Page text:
From the Journals

Low-dose edoxaban curbs stroke risk in elderly with AF, despite frailty


 

Head-to-head comparisons needed

Commenting on the findings, Richard Kovach, MD, chair of the interventional cardiology division at Deborah Heart and Lung Center, Browns Mills, N.J., said, “It is interesting that the lower dose of edoxaban still appears to have a statistically significant reduction in the incidence of stroke in this subgroup of extremely frail elderly patients, and it may be useful in this highly selected subset.

“That being said,” he added, “the major complication of oral anticoagulants – major bleeding – appears to be similar to other NOACs prescribed more frequently in the U.S., specifically rivaroxaban and apixaban.”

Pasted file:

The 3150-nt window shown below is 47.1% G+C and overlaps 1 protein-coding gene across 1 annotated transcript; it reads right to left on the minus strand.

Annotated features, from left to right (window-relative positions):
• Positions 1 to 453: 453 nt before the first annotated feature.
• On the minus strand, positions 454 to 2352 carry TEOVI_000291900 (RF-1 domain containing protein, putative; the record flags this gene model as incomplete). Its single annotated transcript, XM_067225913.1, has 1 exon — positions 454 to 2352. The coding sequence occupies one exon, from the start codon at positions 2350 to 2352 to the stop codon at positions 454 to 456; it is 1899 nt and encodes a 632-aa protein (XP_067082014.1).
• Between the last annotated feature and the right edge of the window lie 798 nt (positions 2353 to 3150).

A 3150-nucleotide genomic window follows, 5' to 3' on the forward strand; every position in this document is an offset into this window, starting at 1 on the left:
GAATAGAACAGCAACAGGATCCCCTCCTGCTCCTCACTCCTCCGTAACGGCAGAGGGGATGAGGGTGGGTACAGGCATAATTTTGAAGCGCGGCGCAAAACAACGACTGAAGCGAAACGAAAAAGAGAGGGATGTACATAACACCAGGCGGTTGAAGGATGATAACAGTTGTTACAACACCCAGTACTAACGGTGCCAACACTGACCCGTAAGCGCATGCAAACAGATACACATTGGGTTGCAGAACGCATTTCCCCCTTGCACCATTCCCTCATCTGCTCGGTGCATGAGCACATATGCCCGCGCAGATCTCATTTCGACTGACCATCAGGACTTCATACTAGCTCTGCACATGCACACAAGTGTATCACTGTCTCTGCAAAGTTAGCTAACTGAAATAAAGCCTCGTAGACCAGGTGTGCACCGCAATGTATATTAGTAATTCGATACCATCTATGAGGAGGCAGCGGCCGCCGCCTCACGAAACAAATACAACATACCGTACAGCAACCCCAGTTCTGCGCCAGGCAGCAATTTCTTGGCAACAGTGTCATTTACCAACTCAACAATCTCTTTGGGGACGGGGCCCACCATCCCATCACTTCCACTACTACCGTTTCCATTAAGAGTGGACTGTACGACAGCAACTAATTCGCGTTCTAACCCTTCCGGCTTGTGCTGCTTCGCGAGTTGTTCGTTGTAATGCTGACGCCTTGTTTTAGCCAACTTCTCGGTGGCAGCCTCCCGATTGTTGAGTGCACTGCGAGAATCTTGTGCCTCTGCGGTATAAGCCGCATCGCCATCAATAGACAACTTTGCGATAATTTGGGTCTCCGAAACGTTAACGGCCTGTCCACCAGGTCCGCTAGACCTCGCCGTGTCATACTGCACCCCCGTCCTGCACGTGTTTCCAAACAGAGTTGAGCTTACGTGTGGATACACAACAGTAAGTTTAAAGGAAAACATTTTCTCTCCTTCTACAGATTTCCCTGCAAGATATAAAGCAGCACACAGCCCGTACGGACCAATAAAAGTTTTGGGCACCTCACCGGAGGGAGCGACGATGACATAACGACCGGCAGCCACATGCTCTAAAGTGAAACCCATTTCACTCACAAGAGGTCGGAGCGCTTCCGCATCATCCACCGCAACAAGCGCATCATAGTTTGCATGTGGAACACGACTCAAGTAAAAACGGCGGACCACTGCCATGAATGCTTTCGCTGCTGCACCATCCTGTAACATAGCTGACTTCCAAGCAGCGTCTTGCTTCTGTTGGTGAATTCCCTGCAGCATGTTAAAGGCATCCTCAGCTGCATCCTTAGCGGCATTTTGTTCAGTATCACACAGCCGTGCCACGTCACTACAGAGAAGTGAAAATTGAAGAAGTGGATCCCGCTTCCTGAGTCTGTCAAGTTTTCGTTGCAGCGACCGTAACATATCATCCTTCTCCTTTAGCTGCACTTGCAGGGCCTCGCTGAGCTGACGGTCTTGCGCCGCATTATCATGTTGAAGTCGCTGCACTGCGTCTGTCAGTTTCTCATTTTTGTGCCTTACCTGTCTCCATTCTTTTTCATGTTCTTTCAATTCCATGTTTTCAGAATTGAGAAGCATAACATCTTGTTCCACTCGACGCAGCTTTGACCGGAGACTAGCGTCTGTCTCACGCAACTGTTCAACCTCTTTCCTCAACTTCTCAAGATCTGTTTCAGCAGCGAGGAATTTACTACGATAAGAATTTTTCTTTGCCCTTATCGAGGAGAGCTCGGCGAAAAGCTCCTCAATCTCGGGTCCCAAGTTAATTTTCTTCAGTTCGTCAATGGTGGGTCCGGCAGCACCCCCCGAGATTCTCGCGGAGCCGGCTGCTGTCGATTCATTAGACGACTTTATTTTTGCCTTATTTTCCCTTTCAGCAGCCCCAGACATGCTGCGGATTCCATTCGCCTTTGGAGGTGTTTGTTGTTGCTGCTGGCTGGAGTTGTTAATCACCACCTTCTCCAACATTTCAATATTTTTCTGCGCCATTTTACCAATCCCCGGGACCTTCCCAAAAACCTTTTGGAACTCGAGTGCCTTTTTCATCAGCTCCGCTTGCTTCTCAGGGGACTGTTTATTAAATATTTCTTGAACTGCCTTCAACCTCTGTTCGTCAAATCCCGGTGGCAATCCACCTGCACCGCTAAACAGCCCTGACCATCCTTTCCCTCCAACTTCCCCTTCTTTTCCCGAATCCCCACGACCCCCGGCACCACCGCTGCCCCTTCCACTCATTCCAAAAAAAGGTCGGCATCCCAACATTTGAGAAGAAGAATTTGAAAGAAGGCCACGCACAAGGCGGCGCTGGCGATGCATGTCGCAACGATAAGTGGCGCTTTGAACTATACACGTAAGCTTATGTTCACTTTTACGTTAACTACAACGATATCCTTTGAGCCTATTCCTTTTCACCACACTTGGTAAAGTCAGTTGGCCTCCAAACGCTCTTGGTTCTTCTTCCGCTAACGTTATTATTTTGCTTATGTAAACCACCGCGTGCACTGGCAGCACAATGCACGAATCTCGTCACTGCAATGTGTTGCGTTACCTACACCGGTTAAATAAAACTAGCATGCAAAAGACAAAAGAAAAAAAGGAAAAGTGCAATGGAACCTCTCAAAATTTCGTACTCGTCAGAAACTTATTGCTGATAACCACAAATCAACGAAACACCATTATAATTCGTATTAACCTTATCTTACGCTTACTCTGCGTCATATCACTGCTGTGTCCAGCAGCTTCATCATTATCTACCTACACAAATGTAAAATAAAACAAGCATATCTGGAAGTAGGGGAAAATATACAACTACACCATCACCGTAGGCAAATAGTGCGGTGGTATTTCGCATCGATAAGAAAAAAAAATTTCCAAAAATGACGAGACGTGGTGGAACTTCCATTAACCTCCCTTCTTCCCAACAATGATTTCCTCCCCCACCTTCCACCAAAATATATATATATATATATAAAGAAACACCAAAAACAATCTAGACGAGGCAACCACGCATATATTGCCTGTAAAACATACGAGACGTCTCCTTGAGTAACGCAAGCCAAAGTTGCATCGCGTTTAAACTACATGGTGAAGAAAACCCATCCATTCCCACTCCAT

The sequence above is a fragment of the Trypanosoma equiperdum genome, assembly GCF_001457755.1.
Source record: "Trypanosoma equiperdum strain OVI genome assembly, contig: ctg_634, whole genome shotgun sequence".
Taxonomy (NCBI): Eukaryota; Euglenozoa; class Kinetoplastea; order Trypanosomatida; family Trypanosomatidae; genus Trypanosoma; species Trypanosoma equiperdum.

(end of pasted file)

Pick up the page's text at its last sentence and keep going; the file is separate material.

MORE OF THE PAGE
“Furthermore, in the U.S., frail or complex patients who are not candidates for oral anticoagulant therapy are much more likely to receive a left atrial appendage closure device such as a Watchman or Amulet in order to avoid the risk of bleeding complications completely,” he said. “Procedural success with these devices is extremely high and procedural complications are extremely low. With both devices, the long-term reduction in stroke risk is equivalent to the use of anticoagulant therapy.

“Clearly, more research is needed to compare the outcomes with edoxaban against other NOACs,” Dr. Kovach concluded. “A head-to-head comparison of low-dose edoxaban versus left atrial appendage closure in this high-risk group would also be of great clinical value.”

The study was funded by Daiichi Sankyo. Two coauthors are employees of and five have received fees from the company. Dr. Kovach has reported no relevant financial relationships.

A version of this article first appeared on Medscape.com.

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